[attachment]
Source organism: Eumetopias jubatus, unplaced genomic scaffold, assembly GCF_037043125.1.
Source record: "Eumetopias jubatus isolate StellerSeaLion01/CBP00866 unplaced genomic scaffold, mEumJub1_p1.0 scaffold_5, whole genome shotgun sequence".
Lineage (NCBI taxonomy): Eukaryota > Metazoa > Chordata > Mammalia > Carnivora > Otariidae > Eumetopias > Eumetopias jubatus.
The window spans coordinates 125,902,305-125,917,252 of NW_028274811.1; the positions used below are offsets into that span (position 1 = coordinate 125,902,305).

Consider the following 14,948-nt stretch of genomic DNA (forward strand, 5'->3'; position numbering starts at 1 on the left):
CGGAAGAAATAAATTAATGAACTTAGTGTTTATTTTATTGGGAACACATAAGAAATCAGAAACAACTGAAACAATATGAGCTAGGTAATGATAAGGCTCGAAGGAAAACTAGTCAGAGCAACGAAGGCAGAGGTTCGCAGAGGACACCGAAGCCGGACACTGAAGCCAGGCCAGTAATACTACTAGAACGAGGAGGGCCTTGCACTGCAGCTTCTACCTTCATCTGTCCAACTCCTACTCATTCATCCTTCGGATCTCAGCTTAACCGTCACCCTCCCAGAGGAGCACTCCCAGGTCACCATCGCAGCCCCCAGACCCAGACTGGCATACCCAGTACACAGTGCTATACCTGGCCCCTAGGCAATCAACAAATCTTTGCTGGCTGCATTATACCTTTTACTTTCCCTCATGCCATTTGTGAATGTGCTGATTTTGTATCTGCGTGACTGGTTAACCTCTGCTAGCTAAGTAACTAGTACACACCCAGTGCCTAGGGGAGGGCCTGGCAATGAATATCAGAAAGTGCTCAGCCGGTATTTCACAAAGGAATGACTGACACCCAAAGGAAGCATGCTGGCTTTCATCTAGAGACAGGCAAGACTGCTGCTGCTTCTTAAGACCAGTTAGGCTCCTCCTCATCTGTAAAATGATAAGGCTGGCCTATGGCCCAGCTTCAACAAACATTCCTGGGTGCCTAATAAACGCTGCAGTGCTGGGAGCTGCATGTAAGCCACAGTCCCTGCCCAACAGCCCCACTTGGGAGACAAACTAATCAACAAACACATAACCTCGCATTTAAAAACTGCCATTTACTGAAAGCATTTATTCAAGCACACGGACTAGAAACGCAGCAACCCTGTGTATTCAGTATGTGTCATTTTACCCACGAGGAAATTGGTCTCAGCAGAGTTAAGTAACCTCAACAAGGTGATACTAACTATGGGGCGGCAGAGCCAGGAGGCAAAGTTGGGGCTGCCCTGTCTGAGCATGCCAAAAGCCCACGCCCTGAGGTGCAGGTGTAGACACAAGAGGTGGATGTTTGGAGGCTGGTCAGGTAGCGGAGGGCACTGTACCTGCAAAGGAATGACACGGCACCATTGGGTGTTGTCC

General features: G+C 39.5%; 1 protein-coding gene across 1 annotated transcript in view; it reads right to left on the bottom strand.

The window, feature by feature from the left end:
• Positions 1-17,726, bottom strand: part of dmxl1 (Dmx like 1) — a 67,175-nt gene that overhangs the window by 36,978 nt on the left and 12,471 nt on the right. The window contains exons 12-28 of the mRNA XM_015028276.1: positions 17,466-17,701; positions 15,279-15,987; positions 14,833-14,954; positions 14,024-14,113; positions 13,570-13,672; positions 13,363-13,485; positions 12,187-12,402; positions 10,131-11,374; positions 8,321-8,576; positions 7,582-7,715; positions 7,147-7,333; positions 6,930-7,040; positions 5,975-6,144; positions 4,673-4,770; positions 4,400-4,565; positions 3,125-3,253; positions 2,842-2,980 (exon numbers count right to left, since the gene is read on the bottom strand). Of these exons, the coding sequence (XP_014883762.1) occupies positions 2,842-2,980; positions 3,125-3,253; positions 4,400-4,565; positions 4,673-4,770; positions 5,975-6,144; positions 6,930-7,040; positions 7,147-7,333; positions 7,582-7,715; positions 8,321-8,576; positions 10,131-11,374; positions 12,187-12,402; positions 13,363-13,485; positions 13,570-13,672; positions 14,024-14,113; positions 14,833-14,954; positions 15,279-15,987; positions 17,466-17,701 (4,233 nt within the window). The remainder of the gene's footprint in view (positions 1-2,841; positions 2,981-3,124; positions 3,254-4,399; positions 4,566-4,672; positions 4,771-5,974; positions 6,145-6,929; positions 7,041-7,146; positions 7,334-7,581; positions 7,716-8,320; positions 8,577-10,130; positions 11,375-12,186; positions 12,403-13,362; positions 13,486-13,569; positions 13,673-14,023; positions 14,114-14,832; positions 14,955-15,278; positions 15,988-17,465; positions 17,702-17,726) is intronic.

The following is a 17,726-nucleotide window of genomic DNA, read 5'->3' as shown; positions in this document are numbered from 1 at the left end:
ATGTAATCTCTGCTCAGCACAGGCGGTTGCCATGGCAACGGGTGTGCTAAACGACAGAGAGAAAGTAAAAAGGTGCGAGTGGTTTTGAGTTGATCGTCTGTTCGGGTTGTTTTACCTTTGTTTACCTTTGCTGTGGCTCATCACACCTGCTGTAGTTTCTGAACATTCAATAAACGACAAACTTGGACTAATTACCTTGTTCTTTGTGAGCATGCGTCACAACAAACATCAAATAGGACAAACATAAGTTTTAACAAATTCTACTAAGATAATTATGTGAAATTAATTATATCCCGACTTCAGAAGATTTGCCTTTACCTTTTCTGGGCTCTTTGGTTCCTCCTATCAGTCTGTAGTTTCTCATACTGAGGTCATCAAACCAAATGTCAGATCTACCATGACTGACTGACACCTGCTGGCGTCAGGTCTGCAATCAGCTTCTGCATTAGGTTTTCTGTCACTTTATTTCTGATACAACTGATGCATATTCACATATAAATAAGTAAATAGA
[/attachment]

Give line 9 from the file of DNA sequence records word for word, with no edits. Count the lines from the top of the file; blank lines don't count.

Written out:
• Positions 1-17,726, bottom strand: part of dmxl1 (Dmx like 1) — a 67,175-nt gene that overhangs the window by 36,978 nt on the left and 12,471 nt on the right. The window contains exons 12-28 of the mRNA XM_015028276.1: positions 17,466-17,701; positions 15,279-15,987; positions 14,833-14,954; positions 14,024-14,113; positions 13,570-13,672; positions 13,363-13,485; positions 12,187-12,402; positions 10,131-11,374; positions 8,321-8,576; positions 7,582-7,715; positions 7,147-7,333; positions 6,930-7,040; positions 5,975-6,144; positions 4,673-4,770; positions 4,400-4,565; positions 3,125-3,253; positions 2,842-2,980 (exon numbers count right to left, since the gene is read on the bottom strand). Of these exons, the coding sequence (XP_014883762.1) occupies positions 2,842-2,980; positions 3,125-3,253; positions 4,400-4,565; positions 4,673-4,770; positions 5,975-6,144; positions 6,930-7,040; positions 7,147-7,333; positions 7,582-7,715; positions 8,321-8,576; positions 10,131-11,374; positions 12,187-12,402; positions 13,363-13,485; positions 13,570-13,672; positions 14,024-14,113; positions 14,833-14,954; positions 15,279-15,987; positions 17,466-17,701 (4,233 nt within the window). The remainder of the gene's footprint in view (positions 1-2,841; positions 2,981-3,124; positions 3,254-4,399; positions 4,566-4,672; positions 4,771-5,974; positions 6,145-6,929; positions 7,041-7,146; positions 7,334-7,581; positions 7,716-8,320; positions 8,577-10,130; positions 11,375-12,186; positions 12,403-13,362; positions 13,486-13,569; positions 13,673-14,023; positions 14,114-14,832; positions 14,955-15,278; positions 15,988-17,465; positions 17,702-17,726) is intronic.